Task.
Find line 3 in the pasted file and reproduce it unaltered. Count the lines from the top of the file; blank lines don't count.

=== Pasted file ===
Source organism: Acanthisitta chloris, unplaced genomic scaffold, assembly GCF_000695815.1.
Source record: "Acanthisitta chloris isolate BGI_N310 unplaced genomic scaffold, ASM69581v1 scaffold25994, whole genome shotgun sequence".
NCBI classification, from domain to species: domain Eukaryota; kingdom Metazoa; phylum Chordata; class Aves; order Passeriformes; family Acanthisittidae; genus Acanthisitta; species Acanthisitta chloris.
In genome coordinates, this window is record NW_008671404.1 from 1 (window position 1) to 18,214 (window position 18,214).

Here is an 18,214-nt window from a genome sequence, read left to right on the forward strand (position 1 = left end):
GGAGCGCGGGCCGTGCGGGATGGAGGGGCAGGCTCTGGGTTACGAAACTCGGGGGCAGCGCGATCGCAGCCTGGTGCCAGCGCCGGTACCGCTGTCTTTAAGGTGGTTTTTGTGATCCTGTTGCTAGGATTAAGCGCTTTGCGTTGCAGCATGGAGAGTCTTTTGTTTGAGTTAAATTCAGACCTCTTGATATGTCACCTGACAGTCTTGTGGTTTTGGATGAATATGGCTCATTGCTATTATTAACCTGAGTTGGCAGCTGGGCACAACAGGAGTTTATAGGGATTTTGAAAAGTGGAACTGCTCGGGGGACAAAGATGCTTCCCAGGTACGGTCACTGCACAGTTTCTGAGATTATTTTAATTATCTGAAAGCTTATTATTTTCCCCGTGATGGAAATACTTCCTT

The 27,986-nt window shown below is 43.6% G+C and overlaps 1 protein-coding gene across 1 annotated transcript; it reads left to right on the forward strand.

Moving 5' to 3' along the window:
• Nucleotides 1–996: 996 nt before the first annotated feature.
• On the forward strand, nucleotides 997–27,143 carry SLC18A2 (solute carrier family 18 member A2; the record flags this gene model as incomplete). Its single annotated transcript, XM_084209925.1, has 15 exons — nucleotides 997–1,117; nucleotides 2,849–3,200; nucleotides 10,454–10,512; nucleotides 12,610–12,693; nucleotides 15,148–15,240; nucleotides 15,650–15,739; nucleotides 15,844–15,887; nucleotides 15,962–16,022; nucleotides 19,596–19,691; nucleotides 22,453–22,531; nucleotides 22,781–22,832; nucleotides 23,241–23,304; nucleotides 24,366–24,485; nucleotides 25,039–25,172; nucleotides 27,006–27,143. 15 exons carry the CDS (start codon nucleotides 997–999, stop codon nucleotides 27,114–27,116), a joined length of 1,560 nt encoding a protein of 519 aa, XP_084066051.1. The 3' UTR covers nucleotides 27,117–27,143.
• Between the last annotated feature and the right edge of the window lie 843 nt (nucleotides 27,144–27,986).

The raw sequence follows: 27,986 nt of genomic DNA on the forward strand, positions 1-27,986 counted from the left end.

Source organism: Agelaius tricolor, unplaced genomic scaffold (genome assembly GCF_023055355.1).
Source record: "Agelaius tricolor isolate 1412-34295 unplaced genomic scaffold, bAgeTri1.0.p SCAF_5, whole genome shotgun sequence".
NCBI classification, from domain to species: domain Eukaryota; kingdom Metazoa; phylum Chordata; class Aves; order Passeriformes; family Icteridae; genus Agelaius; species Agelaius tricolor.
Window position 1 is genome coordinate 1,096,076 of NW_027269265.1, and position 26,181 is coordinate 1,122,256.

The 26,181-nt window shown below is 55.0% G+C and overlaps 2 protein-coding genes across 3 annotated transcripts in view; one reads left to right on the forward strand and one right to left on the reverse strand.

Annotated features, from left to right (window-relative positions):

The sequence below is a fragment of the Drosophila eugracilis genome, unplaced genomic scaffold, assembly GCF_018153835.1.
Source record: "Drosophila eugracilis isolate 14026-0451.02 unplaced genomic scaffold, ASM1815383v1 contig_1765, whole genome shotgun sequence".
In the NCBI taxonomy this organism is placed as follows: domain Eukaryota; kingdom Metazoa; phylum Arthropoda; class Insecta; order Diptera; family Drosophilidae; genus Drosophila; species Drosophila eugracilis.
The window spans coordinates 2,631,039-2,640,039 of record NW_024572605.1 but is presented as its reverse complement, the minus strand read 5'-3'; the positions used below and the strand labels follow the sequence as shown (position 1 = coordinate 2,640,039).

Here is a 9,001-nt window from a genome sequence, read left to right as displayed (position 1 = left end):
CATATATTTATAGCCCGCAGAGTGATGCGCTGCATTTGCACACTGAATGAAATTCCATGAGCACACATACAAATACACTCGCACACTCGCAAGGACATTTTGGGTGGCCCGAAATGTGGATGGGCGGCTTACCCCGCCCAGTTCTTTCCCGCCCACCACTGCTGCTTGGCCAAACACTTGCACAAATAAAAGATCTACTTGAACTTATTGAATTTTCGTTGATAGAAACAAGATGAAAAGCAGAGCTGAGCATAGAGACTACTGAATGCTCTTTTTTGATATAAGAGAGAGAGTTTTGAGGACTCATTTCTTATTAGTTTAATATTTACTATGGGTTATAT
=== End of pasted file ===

NCBI classification, from domain to species: domain Eukaryota; kingdom Metazoa; phylum Chordata; class Aves; order Passeriformes; family Acanthisittidae; genus Acanthisitta; species Acanthisitta chloris.